House panel wants faster adoption of AI-enabled electromagnetic spectrum classification tools

A key congressional subcommittee wants the Pentagon to accelerate the development and fielding of artificial intelligence tech to classify electronic signals on the battlefield for conventional forces.
U.S. Army soldiers assigned to "Wild Bill" Platoon, 1st Squadron, 7th Cavalry Regiment and 1st Battalion, 4th Infantry Regiment conduct electronic warfare training during Combined Resolve XV, Feb. 23, 2021 at the Hohenfels Training Area. (U.S. Army photo by Sgt. Julian Padua)

A key congressional subcommittee wants the Pentagon to accelerate the development and adoption of artificial intelligence tools to classify electronic signals on the battlefield for conventional forces.

Under an “item of special interest” in the House Armed Services Subcommittee on Cyber, Information Technologies and Innovation mark for the fiscal 2024 National Defense Authorization Act, the panel expresses concern regarding the need for conventional forces to have greater visibility into what’s going on in the electromagnetic spectrum, as evidenced during the conflict between Russia and Ukraine.

“Maintaining the highest levels of battlefield awareness will require warfighters to have the ability to rapidly detect, analyze, and identify new signals in the electromagnetic spectrum (EMS). The ongoing conflict in Ukraine has exposed the threat that adversarial electronic warfare systems pose,” the provision states. “Accordingly, the committee believes that the Department of Defense should pursue capabilities that give the warfighter the ability to maintain awareness of the EMS environment and rapidly develop insights at the tactical edge.”

Items of special interest are ways the committee can express concern regarding an issue that could result in future legislation, but typically still require action on the part of the DOD, usually in the way of submitting a report.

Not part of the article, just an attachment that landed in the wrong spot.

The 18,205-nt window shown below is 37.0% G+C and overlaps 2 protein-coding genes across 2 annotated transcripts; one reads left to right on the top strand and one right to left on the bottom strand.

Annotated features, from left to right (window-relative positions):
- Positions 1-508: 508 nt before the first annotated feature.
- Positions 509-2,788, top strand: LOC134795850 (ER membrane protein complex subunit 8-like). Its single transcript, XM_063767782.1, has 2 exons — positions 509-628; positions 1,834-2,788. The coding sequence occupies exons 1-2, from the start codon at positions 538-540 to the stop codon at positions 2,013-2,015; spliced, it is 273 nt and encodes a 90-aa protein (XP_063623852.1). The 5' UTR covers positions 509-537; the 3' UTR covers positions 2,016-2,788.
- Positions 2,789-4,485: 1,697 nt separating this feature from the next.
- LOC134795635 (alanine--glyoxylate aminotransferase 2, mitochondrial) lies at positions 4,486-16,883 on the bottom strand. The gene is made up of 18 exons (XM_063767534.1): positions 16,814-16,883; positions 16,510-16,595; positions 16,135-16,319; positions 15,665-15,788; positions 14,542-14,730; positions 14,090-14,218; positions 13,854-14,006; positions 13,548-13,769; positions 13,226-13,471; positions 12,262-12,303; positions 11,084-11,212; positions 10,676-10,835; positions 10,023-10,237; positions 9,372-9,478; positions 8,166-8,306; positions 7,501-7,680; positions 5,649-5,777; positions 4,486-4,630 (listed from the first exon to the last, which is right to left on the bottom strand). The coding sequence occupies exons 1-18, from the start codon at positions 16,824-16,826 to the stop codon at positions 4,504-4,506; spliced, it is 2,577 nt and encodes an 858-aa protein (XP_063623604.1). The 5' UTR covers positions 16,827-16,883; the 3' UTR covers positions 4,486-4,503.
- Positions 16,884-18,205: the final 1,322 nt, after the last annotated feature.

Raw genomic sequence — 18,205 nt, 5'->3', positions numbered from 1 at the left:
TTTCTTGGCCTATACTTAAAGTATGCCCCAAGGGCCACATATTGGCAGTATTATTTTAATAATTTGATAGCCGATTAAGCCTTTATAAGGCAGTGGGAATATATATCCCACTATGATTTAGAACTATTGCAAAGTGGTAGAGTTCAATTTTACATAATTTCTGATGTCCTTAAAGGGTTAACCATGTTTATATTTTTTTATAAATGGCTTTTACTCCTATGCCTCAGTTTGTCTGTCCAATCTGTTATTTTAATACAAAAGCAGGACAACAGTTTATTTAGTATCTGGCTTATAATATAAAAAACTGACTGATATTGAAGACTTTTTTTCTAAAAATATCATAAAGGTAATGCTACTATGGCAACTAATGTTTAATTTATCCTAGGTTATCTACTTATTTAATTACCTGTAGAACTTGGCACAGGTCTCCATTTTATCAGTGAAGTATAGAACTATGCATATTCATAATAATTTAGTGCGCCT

The electromagnetic spectrum has become a highly dynamic, albeit invisible, environment on the battlefield in recent years. Forces must be adept at managing their electronic signatures to avoid detection while deploying advanced tools to detect, jam and strike enemy forces.

Given the cat-and-mouse game within this domain, it is critically important for militaries to be able to act upon signals once detected. However, if forces have detected a signal that’s not in their library, classifying it so they can understand it, can be challenging. However, artificial intelligence can help identify and classify signals, making it easier for militaries to be more adept within the EMS than their enemies.

In the subcommittee’s provision, it notes that special operations forces have successfully used AI-enabled electromagnetic spectrum classification tech in recent deployments, adding that the DOD should increase the adoption of these technologies for conventional units for more reliable awareness in the spectrum throughout the joint force.

Some of the services, along with the Defense Advanced Research Projects Agency, have invested in such technologies in the past, but lawmakers want to accelerate those efforts.

The subcommittee’s mark would direct the secretary of defense to submit a report by December 2023 on the Pentagon’s initiatives to expand these technologies. Such a report should include an assessment on conventional electromagnetic spectrum sensing and classification capabilities, efforts to expand the use of proven AI-enabled electromagnetic spectrum classification systems to conventional units, moves to develop next-generation classification systems and research regarding scalable, commercially available solutions that can meet requirements.


The subcommittee is scheduled to mark up the bill on Tuesday.

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